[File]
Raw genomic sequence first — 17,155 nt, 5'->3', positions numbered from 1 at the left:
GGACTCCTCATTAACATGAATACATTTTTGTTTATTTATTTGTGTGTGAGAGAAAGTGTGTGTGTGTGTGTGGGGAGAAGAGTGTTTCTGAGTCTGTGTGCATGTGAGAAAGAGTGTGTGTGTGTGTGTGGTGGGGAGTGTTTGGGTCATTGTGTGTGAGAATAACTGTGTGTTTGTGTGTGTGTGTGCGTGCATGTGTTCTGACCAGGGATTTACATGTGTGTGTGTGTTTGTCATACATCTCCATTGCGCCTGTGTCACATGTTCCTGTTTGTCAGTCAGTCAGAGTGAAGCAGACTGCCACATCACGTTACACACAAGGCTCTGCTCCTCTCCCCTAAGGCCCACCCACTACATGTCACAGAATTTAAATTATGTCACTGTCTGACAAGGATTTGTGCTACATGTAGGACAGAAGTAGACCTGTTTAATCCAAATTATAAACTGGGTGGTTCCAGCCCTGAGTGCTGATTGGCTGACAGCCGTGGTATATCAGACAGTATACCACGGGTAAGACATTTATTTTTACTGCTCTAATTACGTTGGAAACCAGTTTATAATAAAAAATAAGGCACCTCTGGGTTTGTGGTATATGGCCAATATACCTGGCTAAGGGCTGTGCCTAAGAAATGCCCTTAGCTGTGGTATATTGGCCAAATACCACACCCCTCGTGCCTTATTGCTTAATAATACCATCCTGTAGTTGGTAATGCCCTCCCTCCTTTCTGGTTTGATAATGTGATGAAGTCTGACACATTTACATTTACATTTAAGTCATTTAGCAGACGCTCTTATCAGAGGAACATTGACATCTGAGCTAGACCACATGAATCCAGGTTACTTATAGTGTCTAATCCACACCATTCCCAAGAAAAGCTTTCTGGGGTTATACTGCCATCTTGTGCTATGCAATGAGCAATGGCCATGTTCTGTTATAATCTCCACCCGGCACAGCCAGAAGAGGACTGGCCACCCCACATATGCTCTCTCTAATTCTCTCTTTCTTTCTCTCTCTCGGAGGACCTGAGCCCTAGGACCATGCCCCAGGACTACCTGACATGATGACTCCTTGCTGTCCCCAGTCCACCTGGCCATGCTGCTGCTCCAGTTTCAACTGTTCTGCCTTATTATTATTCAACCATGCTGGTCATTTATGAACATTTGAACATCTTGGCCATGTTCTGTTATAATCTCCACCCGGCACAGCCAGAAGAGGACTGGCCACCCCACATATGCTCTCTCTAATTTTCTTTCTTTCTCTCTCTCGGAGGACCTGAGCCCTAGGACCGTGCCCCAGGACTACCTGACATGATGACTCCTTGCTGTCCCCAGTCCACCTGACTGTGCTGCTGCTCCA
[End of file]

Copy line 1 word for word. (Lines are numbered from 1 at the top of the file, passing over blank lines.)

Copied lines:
Raw genomic sequence first — 17,155 nt, 5'->3', positions numbered from 1 at the left: